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A timeline for the urbanization of wild birds: The case of the lesser kestrel

The Lesser kestrel (Falco naumanni) evolved as a separate species in the Old-World kestrel radiation starting in the late Miocene. Given that the first cities were erected in the Holocene, this urban colonial raptor has only become a major town dweller recently in its evolutionary history. Today, more than 95% of lesser kestrel colonies in Spain and other Mediterranean countries are on buildings, and the remaining few are on rocky outcrops, that may have been the original nesting substrate for this cavity-nesting bird. Lesser kestrel fossils are well represented in cave sites, and their paleontological distribution, spanning from the Early Paleolithic to the Epipaleolithic, agrees well with its current breeding distribution. According to classical sources, such as the works of Columella and Pliny the Elder, and the presence of a skeletal remain in a Roman villa near Madrid, lesser kestrels may have nested in buildings and in urban settings for at least 2000e2500 years. However, there are no surviving colonies in structures older than 1400 years in Andalusia, nor in Spain. For a sample of 349 colonies on ancient buildings, a majority of the structures had been erected between the 15th and 17th centuries, this putting a time limit of about 300-600 years to the existence of those seemingly immemorial colonies. For specific towns and buildings, written references for the presence of lesser kestrel colonies do not go back more than two centuries. In fact, the Cathedral of Sevilla may be the structure with the longest continuous occupation by lesser kestrels recorded up to present time, from 1834 to 2020. Lesser kestrels were possibly too common in human settlements in the past as to be noted as special. This may explain the scarcity of references to the species until the 19th century. In any case, the same lack of information affects the other major Eurasian urban birds, as no timeline exist for the urbanization process of any other bird species. Here authors propose that lesser kestrels became urban breeders when both adequate cavities in buildings and cereal fields, where they capture their invertebrate prey, became available in their breeding range, several millennia ago. However, urban colonies, in contrast with the ones on stable geological substrates, have been forced to move from building to building when older ones became ruinous or were rebuilt, but new structures with suitable cavities became available throughout History. informacion[at]ebd.csic.es: Negro et al (2020) A timeline for the urbanization of wild birds: The case of the lesser kestrel. Quaternary Sci Rev https://doi.org/10.1016/j.quascirev.2020.106638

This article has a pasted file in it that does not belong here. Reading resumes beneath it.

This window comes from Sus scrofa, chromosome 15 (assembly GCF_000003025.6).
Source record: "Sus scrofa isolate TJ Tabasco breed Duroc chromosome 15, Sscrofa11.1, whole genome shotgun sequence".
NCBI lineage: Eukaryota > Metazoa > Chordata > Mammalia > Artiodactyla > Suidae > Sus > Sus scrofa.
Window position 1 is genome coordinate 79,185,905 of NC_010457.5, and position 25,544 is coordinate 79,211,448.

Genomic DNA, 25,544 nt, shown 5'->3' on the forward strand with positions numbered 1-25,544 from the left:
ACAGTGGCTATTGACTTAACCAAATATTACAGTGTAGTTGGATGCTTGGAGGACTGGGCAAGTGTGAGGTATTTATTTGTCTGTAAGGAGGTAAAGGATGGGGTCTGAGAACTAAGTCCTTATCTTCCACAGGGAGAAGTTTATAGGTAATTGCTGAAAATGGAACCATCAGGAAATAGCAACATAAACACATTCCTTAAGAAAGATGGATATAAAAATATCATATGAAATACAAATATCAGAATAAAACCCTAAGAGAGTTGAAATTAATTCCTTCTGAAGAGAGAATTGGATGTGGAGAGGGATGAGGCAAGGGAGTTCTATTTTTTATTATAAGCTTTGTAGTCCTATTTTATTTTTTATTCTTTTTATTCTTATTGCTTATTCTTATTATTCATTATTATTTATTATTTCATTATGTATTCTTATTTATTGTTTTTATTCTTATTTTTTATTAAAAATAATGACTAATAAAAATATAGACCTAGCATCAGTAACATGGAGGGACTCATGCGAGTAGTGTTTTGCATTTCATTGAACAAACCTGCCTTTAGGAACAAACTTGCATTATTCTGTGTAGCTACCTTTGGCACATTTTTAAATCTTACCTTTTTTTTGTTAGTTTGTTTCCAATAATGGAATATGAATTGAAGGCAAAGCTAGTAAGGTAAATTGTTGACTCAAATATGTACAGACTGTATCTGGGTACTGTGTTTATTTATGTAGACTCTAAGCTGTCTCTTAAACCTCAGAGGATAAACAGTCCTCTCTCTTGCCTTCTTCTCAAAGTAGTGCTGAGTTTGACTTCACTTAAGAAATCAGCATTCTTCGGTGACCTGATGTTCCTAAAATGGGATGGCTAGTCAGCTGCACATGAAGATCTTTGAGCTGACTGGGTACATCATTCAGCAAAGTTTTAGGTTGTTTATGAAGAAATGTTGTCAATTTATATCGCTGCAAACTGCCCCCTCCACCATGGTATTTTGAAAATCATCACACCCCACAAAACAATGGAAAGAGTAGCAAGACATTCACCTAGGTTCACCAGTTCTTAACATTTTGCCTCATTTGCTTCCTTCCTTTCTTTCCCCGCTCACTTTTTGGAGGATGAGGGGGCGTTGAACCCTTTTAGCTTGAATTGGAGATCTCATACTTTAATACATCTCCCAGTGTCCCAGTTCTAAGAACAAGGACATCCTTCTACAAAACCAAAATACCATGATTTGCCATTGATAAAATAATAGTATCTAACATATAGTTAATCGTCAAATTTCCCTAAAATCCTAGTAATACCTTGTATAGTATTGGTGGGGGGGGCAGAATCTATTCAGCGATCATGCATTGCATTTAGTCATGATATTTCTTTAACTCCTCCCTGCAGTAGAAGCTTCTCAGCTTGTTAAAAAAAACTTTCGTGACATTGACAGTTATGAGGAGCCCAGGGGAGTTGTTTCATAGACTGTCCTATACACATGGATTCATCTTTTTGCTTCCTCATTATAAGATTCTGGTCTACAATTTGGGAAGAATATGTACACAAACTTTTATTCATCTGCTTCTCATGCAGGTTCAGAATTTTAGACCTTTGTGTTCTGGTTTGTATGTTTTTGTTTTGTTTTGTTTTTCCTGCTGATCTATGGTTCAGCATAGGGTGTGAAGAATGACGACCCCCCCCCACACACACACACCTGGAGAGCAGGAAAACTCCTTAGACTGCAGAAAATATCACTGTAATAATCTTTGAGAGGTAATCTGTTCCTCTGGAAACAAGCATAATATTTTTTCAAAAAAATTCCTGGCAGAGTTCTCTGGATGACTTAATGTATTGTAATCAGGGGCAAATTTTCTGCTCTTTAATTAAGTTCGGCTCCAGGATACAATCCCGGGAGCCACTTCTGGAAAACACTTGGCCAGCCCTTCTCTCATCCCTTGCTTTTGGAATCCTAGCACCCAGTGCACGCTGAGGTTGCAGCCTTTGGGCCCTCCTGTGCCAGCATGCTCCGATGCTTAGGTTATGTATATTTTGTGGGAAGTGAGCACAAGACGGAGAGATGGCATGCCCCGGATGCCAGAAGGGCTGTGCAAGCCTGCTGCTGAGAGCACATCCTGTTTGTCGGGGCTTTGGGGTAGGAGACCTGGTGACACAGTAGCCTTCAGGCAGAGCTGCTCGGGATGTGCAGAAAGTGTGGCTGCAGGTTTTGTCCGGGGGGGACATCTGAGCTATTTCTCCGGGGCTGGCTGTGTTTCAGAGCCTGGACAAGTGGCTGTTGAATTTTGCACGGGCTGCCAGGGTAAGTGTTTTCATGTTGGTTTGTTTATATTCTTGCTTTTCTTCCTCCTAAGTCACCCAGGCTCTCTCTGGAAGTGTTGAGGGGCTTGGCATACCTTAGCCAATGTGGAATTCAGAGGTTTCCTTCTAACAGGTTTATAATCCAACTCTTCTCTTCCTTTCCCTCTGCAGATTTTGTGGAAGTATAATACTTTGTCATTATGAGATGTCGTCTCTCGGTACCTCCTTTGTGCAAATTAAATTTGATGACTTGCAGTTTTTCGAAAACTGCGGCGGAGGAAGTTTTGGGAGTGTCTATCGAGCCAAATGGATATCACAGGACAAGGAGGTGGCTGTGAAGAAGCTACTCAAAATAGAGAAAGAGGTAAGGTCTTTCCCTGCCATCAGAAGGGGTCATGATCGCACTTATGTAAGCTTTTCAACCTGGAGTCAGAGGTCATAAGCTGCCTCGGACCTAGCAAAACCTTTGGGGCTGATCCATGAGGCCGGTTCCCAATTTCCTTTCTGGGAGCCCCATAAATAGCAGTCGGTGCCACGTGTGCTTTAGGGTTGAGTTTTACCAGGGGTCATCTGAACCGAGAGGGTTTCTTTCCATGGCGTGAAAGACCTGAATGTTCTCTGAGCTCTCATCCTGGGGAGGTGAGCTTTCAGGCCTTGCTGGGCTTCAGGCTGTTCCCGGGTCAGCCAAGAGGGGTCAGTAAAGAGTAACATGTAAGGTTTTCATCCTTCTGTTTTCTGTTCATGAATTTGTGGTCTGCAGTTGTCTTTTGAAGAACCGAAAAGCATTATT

https://www.sciencedirect.com/science/article/pii/S0277379120306004?via%3Dihub
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The invasive species Trichocorixa verticalis shows a weaker immune response to water mite parasites than native species

The invasive species Trichocorixa verticalis shows a weaker immune response to water mite parasites than native species

Biological invasions provide an opportunity for ecological and evolutionary exploration of immune function in host–parasite interactions. Studying parasite-induced immune response in native and invasive species can provide novel insights into mechanisms underlying invasion success. This study aimed to establish the influence of mite ectoparasites on the invasion of the alien water boatman Trichocorixa verticalis (Corixidae) originating from North America, examining the variation in a key component of insect immune function (phenoloxidase activity), and condition (fat storage) of T. verticalis and four species of native water boatmen in relation to water mites, combining field and laboratory observations in southern Spain. Mite infection was associated with a general decrease in corixid immune function (but not of fat stores), but to a varying extent in different host species. Immunosuppression was particularly high in the alien species, which also had a particularly high prevalence of mites in both field and laboratory infections. Mite infections may therefore explain the low abundance of the alien corixid in low salinity ponds, where native corixids dominated and mites were abundant. Uninfected T. verticalis had a lower immune function than three native corixid species, probably because the alien is adapted to higher salinities where ectoparasites are absent, supporting the "cost of immunity hypothesis". This study shows that higher immunocompetence in invasive species is not the rule as previously assumed, and highlights the need to better integrate immunology into invasion biology. informacion[at]ebd.csic.es: Céspedes et al (2019) Eco-immunology of native and invasive water bugs in response to water mite parasites: insights from phenoloxidase activity. Biol Invasions https://doi.org/10.1007/s10530-019-01988-w


https://link.springer.com/article/10.1007/s10530-019-01988-w